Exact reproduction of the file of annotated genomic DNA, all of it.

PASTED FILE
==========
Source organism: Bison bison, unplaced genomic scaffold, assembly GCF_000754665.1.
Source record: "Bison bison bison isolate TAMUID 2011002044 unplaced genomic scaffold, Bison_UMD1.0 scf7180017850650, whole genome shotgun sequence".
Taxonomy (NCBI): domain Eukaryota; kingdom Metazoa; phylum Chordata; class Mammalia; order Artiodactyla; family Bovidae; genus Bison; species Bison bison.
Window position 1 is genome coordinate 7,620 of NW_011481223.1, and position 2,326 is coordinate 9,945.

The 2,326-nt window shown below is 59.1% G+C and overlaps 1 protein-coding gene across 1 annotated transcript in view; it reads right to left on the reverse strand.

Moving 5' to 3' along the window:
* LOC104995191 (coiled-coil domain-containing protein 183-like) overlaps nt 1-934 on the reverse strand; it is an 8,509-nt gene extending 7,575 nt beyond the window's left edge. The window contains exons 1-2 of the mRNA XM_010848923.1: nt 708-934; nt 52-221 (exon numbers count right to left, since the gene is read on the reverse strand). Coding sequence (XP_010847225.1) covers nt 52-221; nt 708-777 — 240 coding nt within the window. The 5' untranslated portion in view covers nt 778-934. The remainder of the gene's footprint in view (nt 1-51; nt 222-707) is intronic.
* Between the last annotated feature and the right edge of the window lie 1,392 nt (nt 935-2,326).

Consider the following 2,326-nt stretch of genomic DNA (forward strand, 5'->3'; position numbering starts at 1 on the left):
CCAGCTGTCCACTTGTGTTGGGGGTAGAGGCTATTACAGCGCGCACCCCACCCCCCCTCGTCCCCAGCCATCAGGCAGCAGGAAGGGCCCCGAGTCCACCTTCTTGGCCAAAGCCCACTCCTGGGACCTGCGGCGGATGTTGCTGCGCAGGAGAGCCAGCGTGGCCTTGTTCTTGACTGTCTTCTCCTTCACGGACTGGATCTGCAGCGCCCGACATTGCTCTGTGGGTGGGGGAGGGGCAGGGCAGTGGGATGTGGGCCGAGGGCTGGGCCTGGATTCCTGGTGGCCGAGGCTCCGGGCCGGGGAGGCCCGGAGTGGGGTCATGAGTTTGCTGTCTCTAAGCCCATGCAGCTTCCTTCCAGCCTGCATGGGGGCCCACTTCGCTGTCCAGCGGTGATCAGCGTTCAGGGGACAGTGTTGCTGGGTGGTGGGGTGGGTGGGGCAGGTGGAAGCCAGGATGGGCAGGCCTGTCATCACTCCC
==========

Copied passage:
Source organism: Bison bison, unplaced genomic scaffold, assembly GCF_000754665.1.
Source record: "Bison bison bison isolate TAMUID 2011002044 unplaced genomic scaffold, Bison_UMD1.0 scf7180017850650, whole genome shotgun sequence".
Taxonomy (NCBI): domain Eukaryota; kingdom Metazoa; phylum Chordata; class Mammalia; order Artiodactyla; family Bovidae; genus Bison; species Bison bison.
Window position 1 is genome coordinate 7,620 of NW_011481223.1, and position 2,326 is coordinate 9,945.

The 2,326-nt window shown below is 59.1% G+C and overlaps 1 protein-coding gene across 1 annotated transcript in view; it reads right to left on the reverse strand.

Moving 5' to 3' along the window:
* LOC104995191 (coiled-coil domain-containing protein 183-like) overlaps nt 1-934 on the reverse strand; it is an 8,509-nt gene extending 7,575 nt beyond the window's left edge. The window contains exons 1-2 of the mRNA XM_010848923.1: nt 708-934; nt 52-221 (exon numbers count right to left, since the gene is read on the reverse strand). Coding sequence (XP_010847225.1) covers nt 52-221; nt 708-777 — 240 coding nt within the window. The 5' untranslated portion in view covers nt 778-934. The remainder of the gene's footprint in view (nt 1-51; nt 222-707) is intronic.
* Between the last annotated feature and the right edge of the window lie 1,392 nt (nt 935-2,326).

Consider the following 2,326-nt stretch of genomic DNA (forward strand, 5'->3'; position numbering starts at 1 on the left):
CCAGCTGTCCACTTGTGTTGGGGGTAGAGGCTATTACAGCGCGCACCCCACCCCCCCTCGTCCCCAGCCATCAGGCAGCAGGAAGGGCCCCGAGTCCACCTTCTTGGCCAAAGCCCACTCCTGGGACCTGCGGCGGATGTTGCTGCGCAGGAGAGCCAGCGTGGCCTTGTTCTTGACTGTCTTCTCCTTCACGGACTGGATCTGCAGCGCCCGACATTGCTCTGTGGGTGGGGGAGGGGCAGGGCAGTGGGATGTGGGCCGAGGGCTGGGCCTGGATTCCTGGTGGCCGAGGCTCCGGGCCGGGGAGGCCCGGAGTGGGGTCATGAGTTTGCTGTCTCTAAGCCCATGCAGCTTCCTTCCAGCCTGCATGGGGGCCCACTTCGCTGTCCAGCGGTGATCAGCGTTCAGGGGACAGTGTTGCTGGGTGGTGGGGTGGGTGGGGCAGGTGGAAGCCAGGATGGGCAGGCCTGTCATCACTCCC